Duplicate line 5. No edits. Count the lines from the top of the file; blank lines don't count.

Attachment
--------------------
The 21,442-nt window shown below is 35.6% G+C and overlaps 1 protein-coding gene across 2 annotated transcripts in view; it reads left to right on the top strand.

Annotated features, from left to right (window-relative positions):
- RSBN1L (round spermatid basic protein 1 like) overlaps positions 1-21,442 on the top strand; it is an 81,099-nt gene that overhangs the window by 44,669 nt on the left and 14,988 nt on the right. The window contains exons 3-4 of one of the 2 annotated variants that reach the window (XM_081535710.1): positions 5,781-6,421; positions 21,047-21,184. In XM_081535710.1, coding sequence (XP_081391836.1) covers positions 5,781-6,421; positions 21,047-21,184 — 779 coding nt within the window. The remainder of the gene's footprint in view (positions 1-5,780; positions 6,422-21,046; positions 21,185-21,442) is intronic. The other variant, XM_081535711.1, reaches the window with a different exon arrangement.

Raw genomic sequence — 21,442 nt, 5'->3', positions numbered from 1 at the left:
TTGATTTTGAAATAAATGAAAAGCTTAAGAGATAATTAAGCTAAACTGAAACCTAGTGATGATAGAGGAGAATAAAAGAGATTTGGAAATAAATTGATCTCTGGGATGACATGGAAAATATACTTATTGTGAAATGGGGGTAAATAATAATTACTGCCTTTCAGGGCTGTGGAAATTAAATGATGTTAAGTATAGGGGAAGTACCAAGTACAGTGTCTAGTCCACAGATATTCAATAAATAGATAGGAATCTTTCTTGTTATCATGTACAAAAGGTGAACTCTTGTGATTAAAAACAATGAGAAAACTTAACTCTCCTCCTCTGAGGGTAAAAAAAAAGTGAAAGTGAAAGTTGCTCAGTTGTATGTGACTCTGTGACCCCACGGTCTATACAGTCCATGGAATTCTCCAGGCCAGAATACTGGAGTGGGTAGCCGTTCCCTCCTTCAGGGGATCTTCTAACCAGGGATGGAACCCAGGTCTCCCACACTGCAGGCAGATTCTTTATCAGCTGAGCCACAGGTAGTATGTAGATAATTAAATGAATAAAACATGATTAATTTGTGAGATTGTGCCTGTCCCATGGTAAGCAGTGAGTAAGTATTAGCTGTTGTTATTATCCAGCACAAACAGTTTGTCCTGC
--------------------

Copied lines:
TTGATTTTGAAATAAATGAAAAGCTTAAGAGATAATTAAGCTAAACTGAAACCTAGTGATGATAGAGGAGAATAAAAGAGATTTGGAAATAAATTGATCTCTGGGATGACATGGAAAATATACTTATTGTGAAATGGGGGTAAATAATAATTACTGCCTTTCAGGGCTGTGGAAATTAAATGATGTTAAGTATAGGGGAAGTACCAAGTACAGTGTCTAGTCCACAGATATTCAATAAATAGATAGGAATCTTTCTTGTTATCATGTACAAAAGGTGAACTCTTGTGATTAAAAACAATGAGAAAACTTAACTCTCCTCCTCTGAGGGTAAAAAAAAAGTGAAAGTGAAAGTTGCTCAGTTGTATGTGACTCTGTGACCCCACGGTCTATACAGTCCATGGAATTCTCCAGGCCAGAATACTGGAGTGGGTAGCCGTTCCCTCCTTCAGGGGATCTTCTAACCAGGGATGGAACCCAGGTCTCCCACACTGCAGGCAGATTCTTTATCAGCTGAGCCACAGGTAGTATGTAGATAATTAAATGAATAAAACATGATTAATTTGTGAGATTGTGCCTGTCCCATGGTAAGCAGTGAGTAAGTATTAGCTGTTGTTATTATCCAGCACAAACAGTTTGTCCTGC